Worth watching: This vintage (1969) BBC program looks at “experimental music education,” of the time. We’re not sure if it’s the most awesome thing ever – or the most disturbing. Either way, it’s a fascinating look at how some of the avant garde musical approaches of the day – including electronics and system music – were brought into the classroom.
Presenter Peter Fletcher talks in the studio with some of the music teachers about their unconventional Summerhill-like educational methods (the children “progress from play to composition without actually being taught”), and about the tape loops, reel-to-reel recorders, bowed sheet metal, and “multi-vibrator” instruments the children used to create their works.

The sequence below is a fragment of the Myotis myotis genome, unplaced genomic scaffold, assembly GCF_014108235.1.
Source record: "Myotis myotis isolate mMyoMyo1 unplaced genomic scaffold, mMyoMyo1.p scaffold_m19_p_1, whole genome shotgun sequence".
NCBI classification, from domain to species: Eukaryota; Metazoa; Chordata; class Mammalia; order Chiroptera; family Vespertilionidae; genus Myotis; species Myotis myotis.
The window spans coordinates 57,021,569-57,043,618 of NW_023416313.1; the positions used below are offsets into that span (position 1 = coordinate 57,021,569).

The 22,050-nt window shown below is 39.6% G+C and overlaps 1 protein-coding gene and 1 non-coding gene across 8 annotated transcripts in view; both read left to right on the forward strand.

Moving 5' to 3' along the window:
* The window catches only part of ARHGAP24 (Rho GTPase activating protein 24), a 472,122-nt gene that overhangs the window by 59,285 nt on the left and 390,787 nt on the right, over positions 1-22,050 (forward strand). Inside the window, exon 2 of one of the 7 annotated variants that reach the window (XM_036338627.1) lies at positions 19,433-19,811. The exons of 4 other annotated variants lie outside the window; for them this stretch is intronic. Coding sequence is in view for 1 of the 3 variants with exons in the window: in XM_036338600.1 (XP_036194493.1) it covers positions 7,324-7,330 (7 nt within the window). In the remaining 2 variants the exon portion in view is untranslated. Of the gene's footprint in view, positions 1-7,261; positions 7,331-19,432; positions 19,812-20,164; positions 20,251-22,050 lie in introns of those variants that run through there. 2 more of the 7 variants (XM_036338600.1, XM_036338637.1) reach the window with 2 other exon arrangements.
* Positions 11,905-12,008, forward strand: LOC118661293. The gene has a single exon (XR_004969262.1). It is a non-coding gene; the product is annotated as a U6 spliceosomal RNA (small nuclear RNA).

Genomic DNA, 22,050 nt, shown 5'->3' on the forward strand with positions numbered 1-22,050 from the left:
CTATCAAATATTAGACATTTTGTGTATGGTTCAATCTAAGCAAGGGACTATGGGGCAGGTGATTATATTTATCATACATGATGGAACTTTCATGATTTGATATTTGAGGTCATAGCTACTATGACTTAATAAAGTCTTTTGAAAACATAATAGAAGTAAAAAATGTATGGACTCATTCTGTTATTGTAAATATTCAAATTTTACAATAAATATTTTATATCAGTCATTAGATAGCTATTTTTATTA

Along the way, you get an idea of how this educational approach was viewed at the time. The presenter asks teacher Roy Cooper, “Do you make bizarre, strange noises just for the sake of it, or do you think there’s some sort of educational value to be had from this work with the children?”
- Cutest thing: John, a grade school kid, telling his story (with neat visuals and a soundtrack of the kids’ own composition) about taking a rocket into space and finding a monster;
- Coolest thing: older (secondary) school students’ piece about “heat, radiation, and relentlessness;”
- Um, what? the student-produced film + music about cholera deaths (?!) that has a terrifying mob of masked children at the end that rivals any bizarre scene from “The Prisoner.”
Hat tip to Keith Handy for finding this gem.